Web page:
"The seeds were collected by Dr. Alfred Lau, a missionary, botanist and plant collector who lived for many years in Mexico. Dr Lau discovered this plant growing near the summit of Mt. Orizaba which is very near where he lived. The plant was a new species so he identified  it by where he found it. P. sp. 'Pico de Orizaba' is a very large growing plant often about 20 cm diameter.  It is unusual in that it rarely grows from leaf cuttings and does not divide until the plants become very large. It grows well in pure sphagnum moss if kept sufficiently moist or in a layer of 2-3 cm of sphagnum moss over a mixture of 1:1 peat moss and sand with the pot sitting in a tray containing 1-2 cm of water. In low light the plants are at there largest and pale green while in high light the plants are smaller but are pink/red in colour. The flowers are on stems about 20 cm in long and usually very dark purple although a bright pink form has been found. Andre Cleghorn  "


(North hemisphere, France near Paris, in a polycarbonate greenhouse - see the map -)

Life cycle : The life cycle observed in culture for this Pinguicula consists of two seasons, one wet and the other dry (see link). The plant forms different leaf rosettes according to the season. During the resting months (winter) the small succulent rosette is composed of numerous non-carnivorous leaves. The carnivorous leaves are produced in spring and during all summer. The life cycle of the plant is probably similar in it's native habitat.


Media : I use a 100 % mineral media : 2 perlite, 2 vermiculite, 1 small sand (for aquarium), 1 fine white sand, 1 pouzzolane (volcanic lava), 1 aqualit (expansed ceramic for aquarium). The aqualit can be replaced by 1 of pouzzolane. Plants in this media grow slower but have a stronger root system.


Pot : plastic, colour terracotta, diameter 12.5cm, height 12cm.


Cultivation : I think that a slightly airy situation inside the greenhouse is important to avoid air stagnation. For this reason, I use a fan 24h/24h all the year round.

Watering is very important : from May to September (summer). I let the media drying slightly between two watering. I use rain water poured on the top of the pots taking care not to wet the rosette.  From October to April, It is important to let the media drying completely (no watering) but with an atmospheric humidity of about 80%.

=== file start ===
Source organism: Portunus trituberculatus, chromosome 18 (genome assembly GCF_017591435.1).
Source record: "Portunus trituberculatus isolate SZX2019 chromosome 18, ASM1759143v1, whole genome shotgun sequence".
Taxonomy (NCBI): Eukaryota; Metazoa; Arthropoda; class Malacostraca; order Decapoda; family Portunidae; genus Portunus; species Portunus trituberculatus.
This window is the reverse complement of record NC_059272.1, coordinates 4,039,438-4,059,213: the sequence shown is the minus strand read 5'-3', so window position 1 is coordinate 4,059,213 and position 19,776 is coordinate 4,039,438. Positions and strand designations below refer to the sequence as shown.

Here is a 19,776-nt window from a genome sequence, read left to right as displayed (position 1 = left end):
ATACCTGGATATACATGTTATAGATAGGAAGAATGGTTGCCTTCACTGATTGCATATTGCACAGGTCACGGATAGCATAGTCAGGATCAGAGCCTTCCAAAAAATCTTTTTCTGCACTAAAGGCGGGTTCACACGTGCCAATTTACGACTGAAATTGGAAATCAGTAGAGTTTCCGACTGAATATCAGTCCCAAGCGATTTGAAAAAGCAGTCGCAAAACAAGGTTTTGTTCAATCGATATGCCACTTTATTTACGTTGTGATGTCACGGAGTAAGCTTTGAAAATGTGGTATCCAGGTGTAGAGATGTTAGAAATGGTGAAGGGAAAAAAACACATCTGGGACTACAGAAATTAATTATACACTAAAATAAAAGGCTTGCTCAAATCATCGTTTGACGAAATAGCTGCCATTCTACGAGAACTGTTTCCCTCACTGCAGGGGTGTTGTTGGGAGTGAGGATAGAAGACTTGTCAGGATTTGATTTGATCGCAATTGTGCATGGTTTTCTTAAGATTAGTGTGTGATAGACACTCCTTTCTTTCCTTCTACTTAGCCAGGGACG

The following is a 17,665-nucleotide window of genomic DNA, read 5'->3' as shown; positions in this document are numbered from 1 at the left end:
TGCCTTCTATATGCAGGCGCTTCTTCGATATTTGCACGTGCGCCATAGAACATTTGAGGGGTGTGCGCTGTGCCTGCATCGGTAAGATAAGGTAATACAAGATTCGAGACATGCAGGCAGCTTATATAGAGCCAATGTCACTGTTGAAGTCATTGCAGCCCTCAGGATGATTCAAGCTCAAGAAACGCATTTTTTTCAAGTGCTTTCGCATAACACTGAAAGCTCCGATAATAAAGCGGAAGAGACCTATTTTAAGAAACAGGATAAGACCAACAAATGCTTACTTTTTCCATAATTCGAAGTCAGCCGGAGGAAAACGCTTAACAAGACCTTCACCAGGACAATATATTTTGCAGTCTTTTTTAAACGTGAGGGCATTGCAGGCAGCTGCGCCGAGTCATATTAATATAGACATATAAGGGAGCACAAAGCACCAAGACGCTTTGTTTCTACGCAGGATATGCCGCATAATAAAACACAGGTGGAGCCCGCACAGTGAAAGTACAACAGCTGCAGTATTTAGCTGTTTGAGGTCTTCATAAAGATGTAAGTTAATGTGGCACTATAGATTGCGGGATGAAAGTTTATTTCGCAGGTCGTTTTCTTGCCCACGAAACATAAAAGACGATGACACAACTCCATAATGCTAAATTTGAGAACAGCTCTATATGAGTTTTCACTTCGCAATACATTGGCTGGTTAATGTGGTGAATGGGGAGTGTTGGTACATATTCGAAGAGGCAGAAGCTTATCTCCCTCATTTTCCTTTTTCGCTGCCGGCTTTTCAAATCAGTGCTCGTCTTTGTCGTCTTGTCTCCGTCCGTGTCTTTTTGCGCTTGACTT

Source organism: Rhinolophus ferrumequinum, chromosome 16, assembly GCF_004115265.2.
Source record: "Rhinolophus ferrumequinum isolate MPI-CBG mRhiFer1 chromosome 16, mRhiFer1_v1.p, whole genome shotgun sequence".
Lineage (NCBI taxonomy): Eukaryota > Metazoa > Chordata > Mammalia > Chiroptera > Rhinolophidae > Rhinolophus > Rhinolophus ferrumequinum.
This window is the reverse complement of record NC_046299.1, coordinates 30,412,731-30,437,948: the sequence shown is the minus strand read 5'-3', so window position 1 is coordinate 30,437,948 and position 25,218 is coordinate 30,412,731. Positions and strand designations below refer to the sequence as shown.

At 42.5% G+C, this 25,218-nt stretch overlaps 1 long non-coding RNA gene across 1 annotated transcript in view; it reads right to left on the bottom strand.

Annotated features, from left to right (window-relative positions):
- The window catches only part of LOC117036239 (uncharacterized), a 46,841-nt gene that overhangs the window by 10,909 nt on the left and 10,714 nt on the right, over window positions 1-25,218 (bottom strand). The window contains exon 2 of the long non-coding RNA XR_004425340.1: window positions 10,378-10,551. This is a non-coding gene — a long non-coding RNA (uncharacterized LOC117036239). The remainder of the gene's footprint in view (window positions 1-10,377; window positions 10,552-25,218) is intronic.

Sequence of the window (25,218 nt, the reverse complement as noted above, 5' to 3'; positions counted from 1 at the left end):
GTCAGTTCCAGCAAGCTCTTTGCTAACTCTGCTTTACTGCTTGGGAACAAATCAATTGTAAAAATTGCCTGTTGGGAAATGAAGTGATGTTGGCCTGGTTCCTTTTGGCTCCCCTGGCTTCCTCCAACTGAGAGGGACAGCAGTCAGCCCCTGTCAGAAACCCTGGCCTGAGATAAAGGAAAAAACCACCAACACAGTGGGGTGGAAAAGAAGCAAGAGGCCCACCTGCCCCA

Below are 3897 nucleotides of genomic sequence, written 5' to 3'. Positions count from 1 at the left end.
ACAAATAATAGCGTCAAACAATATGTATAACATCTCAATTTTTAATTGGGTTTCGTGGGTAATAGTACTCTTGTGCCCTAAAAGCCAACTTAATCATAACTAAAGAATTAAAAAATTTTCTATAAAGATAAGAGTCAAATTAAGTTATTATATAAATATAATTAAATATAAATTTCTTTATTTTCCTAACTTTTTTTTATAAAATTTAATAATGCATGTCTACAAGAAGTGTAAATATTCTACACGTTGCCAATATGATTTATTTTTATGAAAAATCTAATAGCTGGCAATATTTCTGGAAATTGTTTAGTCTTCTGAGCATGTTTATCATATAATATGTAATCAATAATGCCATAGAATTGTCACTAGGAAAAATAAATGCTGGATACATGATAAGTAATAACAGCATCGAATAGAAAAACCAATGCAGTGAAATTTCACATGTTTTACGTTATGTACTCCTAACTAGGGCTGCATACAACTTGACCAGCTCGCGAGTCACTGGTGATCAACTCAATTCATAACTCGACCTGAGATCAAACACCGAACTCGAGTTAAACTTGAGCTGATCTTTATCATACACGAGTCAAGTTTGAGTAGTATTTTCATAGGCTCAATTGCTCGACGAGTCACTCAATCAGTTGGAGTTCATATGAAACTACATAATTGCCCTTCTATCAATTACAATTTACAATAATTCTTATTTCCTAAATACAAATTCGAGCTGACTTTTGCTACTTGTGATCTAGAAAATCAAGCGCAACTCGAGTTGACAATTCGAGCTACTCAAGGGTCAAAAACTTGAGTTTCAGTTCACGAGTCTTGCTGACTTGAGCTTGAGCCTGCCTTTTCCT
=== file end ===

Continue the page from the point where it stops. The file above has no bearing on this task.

The mentioned months are indicative and can change according to your own growing conditions. In fact, when this Pinguicula begins to produce its non-carnivorous leaves, you have to stop watering and let the pot drying out completely. Inversely, when the plant begins to produce in early spring its carnivorous leaves, you have to progressively start watering again the pot.

Temperatures : during growth period, day temperatures are about 25C but can reach 35C when the sun is shining on the greenhouse in spite of the use of shading covers. Night temperatures are around 20C. During resting period : day/night over freezing point. Lower temperature observed : - 4C. I use an electronic petroleum heater to provide heat.

Flowering period : not yet.


Multiplication : I never had flowers yet. So I don't know if the  pollinization could give seeds. The plants can be propagated  easily using non-carnivorous leaves  separated from the rosette  at the end of winter. You only have to carefully tear out all the leaf particularly with the white base. The new plantlest will sprout from this area. Don't try with the summer leaves, it is harder.

PICTURES: (click to enlarge)

"Pico de Orizaba"   

Photo: WWW

"Around Pico de Orizaba"

Where this Pinguicula have been collected ?

Photo: WWW


Pinguicula 'Pico de Orizaba' in culture

summer rosette - better picture soon -


Photo: Eric Partrat 

- August 2002 -

Herbarium specimen from NYBG :

P. sodalium (= P. moranensis

from this mountain.


NYBG (New York Botanical Garden)


Pinguicula 'Pico de Orizaba' in culture,

young summer rosette.


Photo: Stephane Joly 

- 2003 -

Pinguicula 'Pico de Orizaba' flower in culture.


Photo: Stephane Joly 

- 2003 -